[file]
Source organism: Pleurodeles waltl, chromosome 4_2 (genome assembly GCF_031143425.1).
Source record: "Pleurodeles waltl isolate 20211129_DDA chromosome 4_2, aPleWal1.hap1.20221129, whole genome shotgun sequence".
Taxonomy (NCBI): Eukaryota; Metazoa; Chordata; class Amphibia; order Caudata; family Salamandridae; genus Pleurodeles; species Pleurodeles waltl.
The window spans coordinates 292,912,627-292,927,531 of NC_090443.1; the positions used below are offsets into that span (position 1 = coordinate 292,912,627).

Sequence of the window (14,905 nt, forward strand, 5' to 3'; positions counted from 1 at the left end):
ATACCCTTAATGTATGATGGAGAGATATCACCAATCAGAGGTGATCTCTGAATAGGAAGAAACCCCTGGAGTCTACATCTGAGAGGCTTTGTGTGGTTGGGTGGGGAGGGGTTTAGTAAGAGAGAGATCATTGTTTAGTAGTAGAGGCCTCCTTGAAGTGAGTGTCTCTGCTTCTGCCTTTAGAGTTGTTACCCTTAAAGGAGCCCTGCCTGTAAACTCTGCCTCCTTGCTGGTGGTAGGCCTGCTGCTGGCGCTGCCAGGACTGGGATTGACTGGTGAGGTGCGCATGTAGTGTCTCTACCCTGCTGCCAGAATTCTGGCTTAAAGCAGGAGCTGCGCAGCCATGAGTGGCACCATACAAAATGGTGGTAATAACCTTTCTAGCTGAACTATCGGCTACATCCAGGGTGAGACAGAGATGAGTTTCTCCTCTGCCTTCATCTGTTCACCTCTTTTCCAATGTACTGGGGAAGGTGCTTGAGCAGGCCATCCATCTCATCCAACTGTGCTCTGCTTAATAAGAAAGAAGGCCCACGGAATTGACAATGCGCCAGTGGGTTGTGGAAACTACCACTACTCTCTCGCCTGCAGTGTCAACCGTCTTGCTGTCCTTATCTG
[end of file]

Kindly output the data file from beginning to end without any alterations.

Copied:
Source organism: Pleurodeles waltl, chromosome 4_2 (genome assembly GCF_031143425.1).
Source record: "Pleurodeles waltl isolate 20211129_DDA chromosome 4_2, aPleWal1.hap1.20221129, whole genome shotgun sequence".
Taxonomy (NCBI): Eukaryota; Metazoa; Chordata; class Amphibia; order Caudata; family Salamandridae; genus Pleurodeles; species Pleurodeles waltl.
The window spans coordinates 292,912,627-292,927,531 of NC_090443.1; the positions used below are offsets into that span (position 1 = coordinate 292,912,627).

Sequence of the window (14,905 nt, forward strand, 5' to 3'; positions counted from 1 at the left end):
ATACCCTTAATGTATGATGGAGAGATATCACCAATCAGAGGTGATCTCTGAATAGGAAGAAACCCCTGGAGTCTACATCTGAGAGGCTTTGTGTGGTTGGGTGGGGAGGGGTTTAGTAAGAGAGAGATCATTGTTTAGTAGTAGAGGCCTCCTTGAAGTGAGTGTCTCTGCTTCTGCCTTTAGAGTTGTTACCCTTAAAGGAGCCCTGCCTGTAAACTCTGCCTCCTTGCTGGTGGTAGGCCTGCTGCTGGCGCTGCCAGGACTGGGATTGACTGGTGAGGTGCGCATGTAGTGTCTCTACCCTGCTGCCAGAATTCTGGCTTAAAGCAGGAGCTGCGCAGCCATGAGTGGCACCATACAAAATGGTGGTAATAACCTTTCTAGCTGAACTATCGGCTACATCCAGGGTGAGACAGAGATGAGTTTCTCCTCTGCCTTCATCTGTTCACCTCTTTTCCAATGTACTGGGGAAGGTGCTTGAGCAGGCCATCCATCTCATCCAACTGTGCTCTGCTTAATAAGAAAGAAGGCCCACGGAATTGACAATGCGCCAGTGGGTTGTGGAAACTACCACTACTCTCTCGCCTGCAGTGTCAACCGTCTTGCTGTCCTTATCTG